Prediction of stroke by self-measurement of blood pressure at home versus casual screening blood pressure measurement
Stroke. 2004 Oct;35(10):2356-61. Epub 2004 Aug 26. Asayama K, Ohkubo T, Kikuya M, Metoki H, Hoshi H, Hashimoto J, Totsune K, Satoh H, Imai Y. Department of Clinical Pharmacology and Therapeutics, Tohoku University Graduate School of Pharmaceutical Science and Medicine, Sendai, Japan.
BACKGROUND AND PURPOSE: To compare the predictive power of self-measured home blood pressure (HBP) and casual blood pressure (CBP) for stroke risk in relation to the Joint National Committee 7 (JNC-7) classification.
METHODS: HBP and CBP measurements were taken in 1702 subjects (> or =40 years) without a history of stroke, who were followed up for an average of 11 years. Subjects were classified into 4 groups on the basis of either HBP or CBP, according to the JNC-7 criteria: group 1 (HBP <115/75 mm Hg; CBP <120/80 mm Hg); group 2 (115/75< or =HBP<135/85 mm Hg; 120/80< or =CBP<140/90 mm Hg); group 3 (135/85< or =HBP<150/95 mm Hg; 140/90< or =CBP<160/100 mm Hg); and group 4 (HBP> or =150/95 mm Hg; CBP > or =160/100 mm Hg). Groups 2, 3, and 4 were further divided into 2 subgroups (a and b): those without and with cardiovascular disease risks, respectively. The risk of the first stroke in these groups was examined by the Cox hazards model adjusted for age and sex.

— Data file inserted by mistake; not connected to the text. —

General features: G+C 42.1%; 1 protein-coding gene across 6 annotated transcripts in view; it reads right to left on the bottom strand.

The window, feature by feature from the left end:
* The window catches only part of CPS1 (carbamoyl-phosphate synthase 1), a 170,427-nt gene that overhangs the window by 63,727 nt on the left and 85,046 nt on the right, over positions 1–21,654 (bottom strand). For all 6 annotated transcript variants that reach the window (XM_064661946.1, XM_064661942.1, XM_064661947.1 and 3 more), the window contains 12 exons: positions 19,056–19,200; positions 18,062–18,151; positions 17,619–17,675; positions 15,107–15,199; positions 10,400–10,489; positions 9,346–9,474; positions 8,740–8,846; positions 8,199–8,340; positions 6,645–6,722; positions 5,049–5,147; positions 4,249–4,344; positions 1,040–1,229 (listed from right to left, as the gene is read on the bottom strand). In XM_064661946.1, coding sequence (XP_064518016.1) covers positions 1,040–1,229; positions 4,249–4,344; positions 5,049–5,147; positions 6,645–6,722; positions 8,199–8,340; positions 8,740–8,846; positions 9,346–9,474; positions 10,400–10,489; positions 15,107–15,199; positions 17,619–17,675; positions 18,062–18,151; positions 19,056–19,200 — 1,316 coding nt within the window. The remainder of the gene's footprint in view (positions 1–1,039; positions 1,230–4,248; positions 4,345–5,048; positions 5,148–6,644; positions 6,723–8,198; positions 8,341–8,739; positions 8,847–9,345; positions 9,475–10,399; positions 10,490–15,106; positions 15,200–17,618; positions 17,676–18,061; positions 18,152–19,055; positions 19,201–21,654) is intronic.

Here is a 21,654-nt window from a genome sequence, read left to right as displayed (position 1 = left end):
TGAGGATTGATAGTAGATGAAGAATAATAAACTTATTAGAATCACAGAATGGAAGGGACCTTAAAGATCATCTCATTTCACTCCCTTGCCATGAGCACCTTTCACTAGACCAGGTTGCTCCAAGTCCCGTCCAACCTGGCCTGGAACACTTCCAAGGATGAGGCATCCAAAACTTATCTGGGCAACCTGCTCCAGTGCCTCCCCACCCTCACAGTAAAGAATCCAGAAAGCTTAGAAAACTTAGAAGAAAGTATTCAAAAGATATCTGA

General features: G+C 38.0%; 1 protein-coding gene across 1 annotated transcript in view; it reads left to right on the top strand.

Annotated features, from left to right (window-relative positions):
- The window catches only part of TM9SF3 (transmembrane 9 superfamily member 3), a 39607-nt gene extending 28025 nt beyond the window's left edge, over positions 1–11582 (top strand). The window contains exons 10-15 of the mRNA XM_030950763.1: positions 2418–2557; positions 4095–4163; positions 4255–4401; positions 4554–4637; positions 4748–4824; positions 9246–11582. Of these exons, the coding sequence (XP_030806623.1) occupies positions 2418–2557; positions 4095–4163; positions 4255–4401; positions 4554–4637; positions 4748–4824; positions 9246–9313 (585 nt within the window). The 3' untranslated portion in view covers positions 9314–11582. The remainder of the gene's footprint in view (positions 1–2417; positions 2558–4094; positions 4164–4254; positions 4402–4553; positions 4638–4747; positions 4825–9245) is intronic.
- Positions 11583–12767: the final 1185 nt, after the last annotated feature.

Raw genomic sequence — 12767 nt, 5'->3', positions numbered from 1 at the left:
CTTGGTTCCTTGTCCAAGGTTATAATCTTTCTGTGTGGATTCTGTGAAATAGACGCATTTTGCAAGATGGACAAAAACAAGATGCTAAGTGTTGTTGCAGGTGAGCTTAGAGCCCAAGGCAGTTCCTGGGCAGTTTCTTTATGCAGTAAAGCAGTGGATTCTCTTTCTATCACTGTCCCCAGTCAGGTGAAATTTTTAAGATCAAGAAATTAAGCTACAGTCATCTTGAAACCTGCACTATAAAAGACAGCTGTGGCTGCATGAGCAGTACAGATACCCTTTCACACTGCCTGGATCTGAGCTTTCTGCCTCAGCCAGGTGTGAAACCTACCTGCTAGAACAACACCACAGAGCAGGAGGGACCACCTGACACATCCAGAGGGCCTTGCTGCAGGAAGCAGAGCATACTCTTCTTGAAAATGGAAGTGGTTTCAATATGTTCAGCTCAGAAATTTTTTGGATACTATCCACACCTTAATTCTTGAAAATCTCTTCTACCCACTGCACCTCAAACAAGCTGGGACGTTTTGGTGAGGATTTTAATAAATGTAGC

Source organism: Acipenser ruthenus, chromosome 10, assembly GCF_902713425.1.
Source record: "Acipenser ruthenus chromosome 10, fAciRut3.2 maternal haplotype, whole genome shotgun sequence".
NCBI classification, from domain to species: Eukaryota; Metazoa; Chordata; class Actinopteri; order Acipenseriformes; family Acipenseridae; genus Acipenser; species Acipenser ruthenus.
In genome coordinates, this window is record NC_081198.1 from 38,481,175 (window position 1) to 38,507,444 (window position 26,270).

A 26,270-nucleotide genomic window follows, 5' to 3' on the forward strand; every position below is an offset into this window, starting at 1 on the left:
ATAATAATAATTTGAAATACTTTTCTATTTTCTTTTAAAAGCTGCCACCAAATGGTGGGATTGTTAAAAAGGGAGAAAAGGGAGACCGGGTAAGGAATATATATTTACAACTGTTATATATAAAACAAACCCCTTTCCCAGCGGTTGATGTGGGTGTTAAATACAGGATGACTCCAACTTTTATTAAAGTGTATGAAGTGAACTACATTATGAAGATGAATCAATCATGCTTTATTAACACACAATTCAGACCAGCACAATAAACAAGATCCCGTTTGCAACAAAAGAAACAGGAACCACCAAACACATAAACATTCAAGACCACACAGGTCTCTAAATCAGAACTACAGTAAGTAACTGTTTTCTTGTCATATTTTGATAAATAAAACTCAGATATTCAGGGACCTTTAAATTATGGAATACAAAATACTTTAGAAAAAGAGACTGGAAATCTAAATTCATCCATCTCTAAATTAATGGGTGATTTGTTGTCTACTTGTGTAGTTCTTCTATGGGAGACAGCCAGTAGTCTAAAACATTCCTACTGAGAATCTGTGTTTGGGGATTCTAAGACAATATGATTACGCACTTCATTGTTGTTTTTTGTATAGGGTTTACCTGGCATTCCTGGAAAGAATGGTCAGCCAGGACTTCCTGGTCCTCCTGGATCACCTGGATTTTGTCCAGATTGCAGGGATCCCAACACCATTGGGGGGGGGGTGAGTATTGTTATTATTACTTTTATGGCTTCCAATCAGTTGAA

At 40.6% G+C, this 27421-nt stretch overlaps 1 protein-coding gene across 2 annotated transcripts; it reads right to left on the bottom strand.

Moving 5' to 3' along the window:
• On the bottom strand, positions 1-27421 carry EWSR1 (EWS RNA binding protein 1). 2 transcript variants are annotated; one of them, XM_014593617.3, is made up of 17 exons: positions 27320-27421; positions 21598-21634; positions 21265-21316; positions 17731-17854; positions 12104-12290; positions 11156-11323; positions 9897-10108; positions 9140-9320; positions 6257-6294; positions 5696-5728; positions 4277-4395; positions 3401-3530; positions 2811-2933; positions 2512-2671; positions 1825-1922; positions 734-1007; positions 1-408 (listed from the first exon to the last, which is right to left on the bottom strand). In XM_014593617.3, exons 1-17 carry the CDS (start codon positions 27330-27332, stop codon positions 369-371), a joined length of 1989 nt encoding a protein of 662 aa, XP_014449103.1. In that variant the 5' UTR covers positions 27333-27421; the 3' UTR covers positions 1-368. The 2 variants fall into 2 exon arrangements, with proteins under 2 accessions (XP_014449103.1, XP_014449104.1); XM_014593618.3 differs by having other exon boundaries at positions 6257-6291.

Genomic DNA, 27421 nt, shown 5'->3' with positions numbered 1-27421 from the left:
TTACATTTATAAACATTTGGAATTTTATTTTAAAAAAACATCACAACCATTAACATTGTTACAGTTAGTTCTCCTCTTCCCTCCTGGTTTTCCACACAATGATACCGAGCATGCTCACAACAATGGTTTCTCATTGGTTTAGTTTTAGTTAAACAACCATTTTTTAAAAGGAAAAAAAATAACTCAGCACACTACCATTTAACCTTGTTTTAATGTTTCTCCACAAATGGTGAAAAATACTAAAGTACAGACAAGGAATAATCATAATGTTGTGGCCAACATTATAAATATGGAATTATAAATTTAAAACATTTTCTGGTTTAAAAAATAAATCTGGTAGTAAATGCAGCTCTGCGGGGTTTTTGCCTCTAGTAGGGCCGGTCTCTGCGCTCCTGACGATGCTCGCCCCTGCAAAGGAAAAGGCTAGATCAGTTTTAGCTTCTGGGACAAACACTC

RESULTS: The stroke risk in groups 3b and 4b (defined by HBP and CBP) was 2 to 5x higher than that in group 1 with significant differences. The risk in groups 2a, 3a, and even 4a was not significantly different from that in group 1 by the CBP-based classification, but the risk in group 4a was significantly higher than that in group 1 by the HBP-based classification, which also showed a stepwise increase in risk from groups 2a to 4a.
CONCLUSIONS: The JNC-7 classification had a stronger predictive power using HBP-based classification compared with CBP-based classification, suggesting the usefulness of HBP in the management of hypertension.